Interestingly, while the investment holding company of the banking group, ICB Financial Group Holdings Ltd, is located in Zurich, Switzerland, the hub and nerve centre of its sprawling network is in Kuala Lumpur, where ICB Global Management is located.
For the group, this is about logistics and strategy. Harith says the company was set up in 2001 to provide technical support and consultancy services to the banks under the group. It acts as liaison between the management of the banks, its shareholders and directors and conducts feasibility studies, manages the establishment of new banks and seeks new business opportunities for the group. The company has 10 employees.
A year ago, following the steady expansion of his international banking network, Daim set up ICB Financial Group as an investment holding company to rationalise his investments in the respective banks. According to Harith, Daim wholly owns ICB Financial Group.
‘Daim is principle shareholder of these banks. In some countries, the law sets a certain limit on the maximum shareholding by a single shareholder and in such instances, other Malaysian shareholders have taken up stakes in the bank,’ he says.
A check reveals the presence of several Malaysian shareholders in some of these banks. For example, IC Banka in the Czech Republic, in its FY2003 annual report, lists Daim’s long-time associate Robert Tan Hua Choon, or the Casio King, as a shareholder together with former Czech Prime Minister Dr Marian Calfa.
The ‘interrupted’ banker
For the record, before ICB came into the picture, the 66-year-old Daim had already owned stakes in two banks, albeit briefly as he had to dispose of them when he was made finance minister.
Perceived as an influential player due to his close ties with top party officials and businessmen, Daim took control of Malaysian French Bank in 1982 when it was incorporated to take over Banque Indosuez, a privately owned French bank in Malaysia.
The French Government had then nationalised all French banks, but as Malaysian laws did not allow banks owned by foreign governments to operate in the country, Daim bought it from its owners. He later sold the bank to Multi-Purpose Holdings Bhd in 1984.
The other bank was United Malayan Banking Corporation (UMBC), then Malaysia’s third largest bank, which Daim acquired the same year. However, his appointment as finance minister soon after gave rise to allegations of conflict of interest. He subsequently sold his UMBC stake.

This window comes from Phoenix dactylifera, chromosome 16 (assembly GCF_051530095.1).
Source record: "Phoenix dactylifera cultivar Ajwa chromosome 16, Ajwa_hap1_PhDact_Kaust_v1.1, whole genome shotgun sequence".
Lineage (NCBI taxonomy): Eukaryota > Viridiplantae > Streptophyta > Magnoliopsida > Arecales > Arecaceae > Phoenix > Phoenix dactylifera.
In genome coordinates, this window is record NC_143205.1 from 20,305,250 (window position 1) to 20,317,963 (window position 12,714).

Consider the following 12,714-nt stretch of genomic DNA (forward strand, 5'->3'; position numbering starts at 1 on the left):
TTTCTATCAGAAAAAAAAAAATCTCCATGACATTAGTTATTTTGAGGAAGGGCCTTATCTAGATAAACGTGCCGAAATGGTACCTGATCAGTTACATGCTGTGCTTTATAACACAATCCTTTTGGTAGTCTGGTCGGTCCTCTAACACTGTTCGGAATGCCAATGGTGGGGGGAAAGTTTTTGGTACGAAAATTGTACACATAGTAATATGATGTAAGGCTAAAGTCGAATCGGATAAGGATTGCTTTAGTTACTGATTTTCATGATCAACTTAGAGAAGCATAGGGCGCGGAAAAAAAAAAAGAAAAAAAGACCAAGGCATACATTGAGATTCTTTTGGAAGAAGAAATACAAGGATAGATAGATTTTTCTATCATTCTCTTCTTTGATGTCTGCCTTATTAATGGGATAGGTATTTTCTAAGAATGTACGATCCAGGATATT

But Daim’s association with local banks did not end there. In 1997, he was linked to the acquisition of a controlling stake in Hock Hua Bank (Sabah) by Langkah Bahagia Sdn Bhd. One of Langkah Bahagia’s shareholders, Mohd Nasir Ali, had then publicly declared that he was acting on behalf of Daim, who was at that time Economic Adviser to the Government. Daim later sold the stake when he was appointed finance minister in 1999 for the second time.
Despite Daim’s assertion that he was no longer linked with Langkah Bahagia, the market still sees his fingerprint on the company. In the years that followed, Hock Hua Bank, which became International Bank Malaysia, merged with Multi-Purpose Bank that was later renamed Alliance Bank Malaysia.
Langkah Bahagia has since sold its 15.37% stake in the bank’s holding company, Malaysian Plantations, to Temasek. Interestingly, the Singaporeinvestment company had teamed up with ICB in a consortium that acquired PT Bank Indonesia in November last year.
Why Eastern Europe and Africa?
As Daim had little success in owning a Malaysian bank in the past two decades because of the interruption by calls to serve the country, his involvement in ICB may be a natural progression.
A close associate offers an explanation for Daim’s decision to focus on the Eastern European and African markets. ‘Daim is shy and he doesn’t like crowded places. So, Eastern Europe and Africa are natural destinations as hardly anybody knows him there,’ he notes.